Plaque delineation and differentiation from the vessel wall and lumen on CCTA have not been achieved due to the limitations in the spatial resolution of current CT scanners, meaning that the vessel wall may be incorporated into non-calcified plaque volume89. In addition, increased density of adjacent calcified plaque may raise the density of contiguous low-attenuation high-risk plaque, due to the partial volume effect, leading to it being misclassified as fibrous plaque89. The plaque thresholds vary with lumen attenuation and reconstruction kernels. Currently no societal recommendation on how to identify plaques exist. Although promising outcome data are available, we have much more to learn for general utility in clinical practice.

Conclusions

Non-invasive coronary imaging by CCTA with functional assessment by FFRCT could become a cost-effective first-line patient pathway for the diagnosis of CAD. The adjunction of physiological epicardial conductance and myocardial resistance further boosts its diagnostic capacity. Decision-making between pharmacological treatment, PCI, and CABG based solely on non-invasive imaging may become a reality. NOCAD can be diagnosed by non-invasive imaging and become a privileged target for primary prevention based on lifestyle modification with/without aggressive pharmacological treatment.

Conflict of interest statement

P.W. Serruys has received consultancy fees from Philips/Volcano, SMT, Novartis, Xeltis, and Meril Life, outside of the submitted work. N. Kotoku has received a grant for studying overseas from the Fukuda Foundation for Medical Technology. B.L. Nørgaard has received an unrestricted institutional research grant from HeartFlow, outside of the submitted work. K. Nieman reports research support from the National Institutes of Health (NIH R01- HL141712; NIH R01 - HL146754); unrestricted institutional research support from Siemens Healthineers, Bayer, and HeartFlow, unrelated to this work; has consulted for Siemens Medical Solutions USA and Novartis; and has equity in Lumen Therapeutics. M.R. Dweck is supported by the British Heart Foundation (FS/SCRF/21/32010); is the recipient of the Sir Jules Thorn Award for Biomedical Research 2015 (15/JTA); has received speaker fees from Pfizer and Novartis; and reports consultancy fees from Novartis, Jupiter Bioventures, Beren, and Silence Therapeutics. J.J. Bax has received speaker fees from Abbott Vascular and Edwards Lifesciences; and his department has received unrestricted research grants from Abbott and Edwards Lifesciences. J. Knuuti has receivedconsultancy fees from GE Healthcare and AstraZeneca; and has received speaker fees from GE Healthcare, Bayer, Lundbeck, Merck and Pfizer, outside of the submitted work. C.A. Taylor is an employee and shareholder of HeartFlow. J.A. Leipsic has served as a consultant to Circle CVI and HeartFlow; holds stock options in Circle CVI and HeartFlow; and served on the speaker bureau of Philips. K. Kitagawa has received support from Bayer Yakuhin, Siemens Healthcare K.K., FUJIFILM Medical Co., and Pfizer; and speaker fees from GE Healthcare Japan, HeartFlow Japan, Ono Pharmaceutical Co., Otsuka Pharmaceutical Co., Eisai Co., FUJIFILM Toyama Chemical Co., Bayer Yakuhin, Plusman LLC, and Amgen. B. De Bruyne reports receiving consultancy fees from Boston Scientific and Abbott Vascular; research grants from Coroventis Research, Pie Medical Imaging, CathWorks, Boston Scientific, Siemens, HeartFlow, and Abbott Vascular; and owns equity in Siemens, GE Healthcare, Philips, HeartFlow, Edwards Lifesciences, Bayer, Sanofi, and Celyad. C. Collet has received research grants from GE Healthcare, Siemens, Coroventis Research, Medis Medical Imaging, Pie Medical Imaging, CathWorks, Boston Scientific, HeartFlow, and Abbott Vascular; and consultancy fees from HeartFlow, CryoTherapeutics, and Abbott Vascular. A. Zlahoda-Huzior is a former employee of MedApp. S. Tu reports research grants and consultancy fees from Pulse Medical outside of this submitted work. W. Wijns is supported by the Science Foundation Ireland Research Professorship Award (15/RP/2765). M.J. Budoff has received grant support from General Electric and the National Institutes of Health. The other authors have no conflicts of interest to declare.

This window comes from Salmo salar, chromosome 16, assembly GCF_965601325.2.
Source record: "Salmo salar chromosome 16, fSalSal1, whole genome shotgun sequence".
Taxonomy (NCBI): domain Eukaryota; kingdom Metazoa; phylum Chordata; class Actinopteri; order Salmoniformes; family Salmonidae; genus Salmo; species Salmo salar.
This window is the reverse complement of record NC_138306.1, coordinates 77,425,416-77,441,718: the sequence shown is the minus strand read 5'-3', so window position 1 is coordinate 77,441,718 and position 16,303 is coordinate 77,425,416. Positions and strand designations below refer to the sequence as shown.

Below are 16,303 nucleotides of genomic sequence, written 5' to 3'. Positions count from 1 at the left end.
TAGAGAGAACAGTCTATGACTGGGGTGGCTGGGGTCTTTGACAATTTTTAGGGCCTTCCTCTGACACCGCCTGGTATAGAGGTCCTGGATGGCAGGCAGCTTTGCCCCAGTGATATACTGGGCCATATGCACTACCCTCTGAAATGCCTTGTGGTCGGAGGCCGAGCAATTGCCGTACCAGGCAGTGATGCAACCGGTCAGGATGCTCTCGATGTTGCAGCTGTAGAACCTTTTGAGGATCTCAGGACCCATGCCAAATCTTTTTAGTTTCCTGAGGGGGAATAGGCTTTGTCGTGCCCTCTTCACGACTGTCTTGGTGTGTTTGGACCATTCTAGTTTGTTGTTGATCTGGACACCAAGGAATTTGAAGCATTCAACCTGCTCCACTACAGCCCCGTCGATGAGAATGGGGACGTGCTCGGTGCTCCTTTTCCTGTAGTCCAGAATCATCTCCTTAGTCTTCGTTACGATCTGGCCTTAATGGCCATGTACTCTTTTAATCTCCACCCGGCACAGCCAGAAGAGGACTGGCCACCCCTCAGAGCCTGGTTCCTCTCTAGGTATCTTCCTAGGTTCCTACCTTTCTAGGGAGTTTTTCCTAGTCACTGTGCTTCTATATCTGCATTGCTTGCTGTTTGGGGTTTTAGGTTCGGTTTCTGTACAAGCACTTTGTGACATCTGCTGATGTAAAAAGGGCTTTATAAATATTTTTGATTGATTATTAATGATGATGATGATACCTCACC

Supplementary data

  • To read the full content of this article, along with its supplementary data, please download the PDF
  • Moving image 1. Preoperative holographic visualisation derived from CCTA as a preoperative planning tool and intraoperative support.
  • Moving image 2. Postoperative 3D digital model derived from CCTA.

References